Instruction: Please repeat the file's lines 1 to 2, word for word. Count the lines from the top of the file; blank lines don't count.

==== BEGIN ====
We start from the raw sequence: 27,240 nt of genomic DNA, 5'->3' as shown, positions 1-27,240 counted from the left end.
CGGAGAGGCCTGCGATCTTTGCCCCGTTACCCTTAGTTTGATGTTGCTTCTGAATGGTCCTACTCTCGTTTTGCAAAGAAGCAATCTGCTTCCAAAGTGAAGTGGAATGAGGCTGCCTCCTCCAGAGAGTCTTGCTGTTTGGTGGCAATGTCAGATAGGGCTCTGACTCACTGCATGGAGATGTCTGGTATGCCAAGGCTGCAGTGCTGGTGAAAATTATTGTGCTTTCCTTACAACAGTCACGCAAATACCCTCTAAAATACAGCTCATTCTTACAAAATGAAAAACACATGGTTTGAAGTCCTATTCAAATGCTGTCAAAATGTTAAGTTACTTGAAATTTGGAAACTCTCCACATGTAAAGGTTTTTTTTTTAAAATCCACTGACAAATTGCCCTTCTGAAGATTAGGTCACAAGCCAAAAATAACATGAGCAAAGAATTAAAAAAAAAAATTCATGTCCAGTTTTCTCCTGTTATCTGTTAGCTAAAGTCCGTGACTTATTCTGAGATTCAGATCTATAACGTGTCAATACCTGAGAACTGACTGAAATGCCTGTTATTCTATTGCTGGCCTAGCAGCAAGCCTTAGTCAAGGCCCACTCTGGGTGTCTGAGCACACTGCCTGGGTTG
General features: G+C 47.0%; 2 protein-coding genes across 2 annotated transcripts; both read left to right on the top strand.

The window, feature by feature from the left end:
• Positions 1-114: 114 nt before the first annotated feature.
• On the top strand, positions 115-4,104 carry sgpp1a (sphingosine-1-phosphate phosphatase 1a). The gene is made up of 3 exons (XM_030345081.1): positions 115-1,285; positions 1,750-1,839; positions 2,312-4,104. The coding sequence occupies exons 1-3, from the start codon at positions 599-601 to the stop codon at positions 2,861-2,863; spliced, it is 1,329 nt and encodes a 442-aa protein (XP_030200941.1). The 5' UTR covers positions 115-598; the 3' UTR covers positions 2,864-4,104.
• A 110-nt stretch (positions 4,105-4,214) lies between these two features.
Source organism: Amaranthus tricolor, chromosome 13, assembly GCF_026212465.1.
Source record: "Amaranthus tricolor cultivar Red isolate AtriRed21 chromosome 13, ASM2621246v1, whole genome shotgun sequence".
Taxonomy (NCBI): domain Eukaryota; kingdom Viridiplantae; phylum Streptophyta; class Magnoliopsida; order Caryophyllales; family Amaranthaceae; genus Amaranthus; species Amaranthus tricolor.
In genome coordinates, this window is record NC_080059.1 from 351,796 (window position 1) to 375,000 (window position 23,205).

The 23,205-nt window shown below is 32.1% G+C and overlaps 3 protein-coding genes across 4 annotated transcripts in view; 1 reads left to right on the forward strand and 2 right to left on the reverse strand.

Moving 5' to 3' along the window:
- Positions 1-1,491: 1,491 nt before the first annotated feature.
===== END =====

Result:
We start from the raw sequence: 27,240 nt of genomic DNA, 5'->3' as shown, positions 1-27,240 counted from the left end.
CGGAGAGGCCTGCGATCTTTGCCCCGTTACCCTTAGTTTGATGTTGCTTCTGAATGGTCCTACTCTCGTTTTGCAAAGAAGCAATCTGCTTCCAAAGTGAAGTGGAATGAGGCTGCCTCCTCCAGAGAGTCTTGCTGTTTGGTGGCAATGTCAGATAGGGCTCTGACTCACTGCATGGAGATGTCTGGTATGCCAAGGCTGCAGTGCTGGTGAAAATTATTGTGCTTTCCTTACAACAGTCACGCAAATACCCTCTAAAATACAGCTCATTCTTACAAAATGAAAAACACATGGTTTGAAGTCCTATTCAAATGCTGTCAAAATGTTAAGTTACTTGAAATTTGGAAACTCTCCACATGTAAAGGTTTTTTTTTTAAAATCCACTGACAAATTGCCCTTCTGAAGATTAGGTCACAAGCCAAAAATAACATGAGCAAAGAATTAAAAAAAAAAATTCATGTCCAGTTTTCTCCTGTTATCTGTTAGCTAAAGTCCGTGACTTATTCTGAGATTCAGATCTATAACGTGTCAATACCTGAGAACTGACTGAAATGCCTGTTATTCTATTGCTGGCCTAGCAGCAAGCCTTAGTCAAGGCCCACTCTGGGTGTCTGAGCACACTGCCTGGGTTG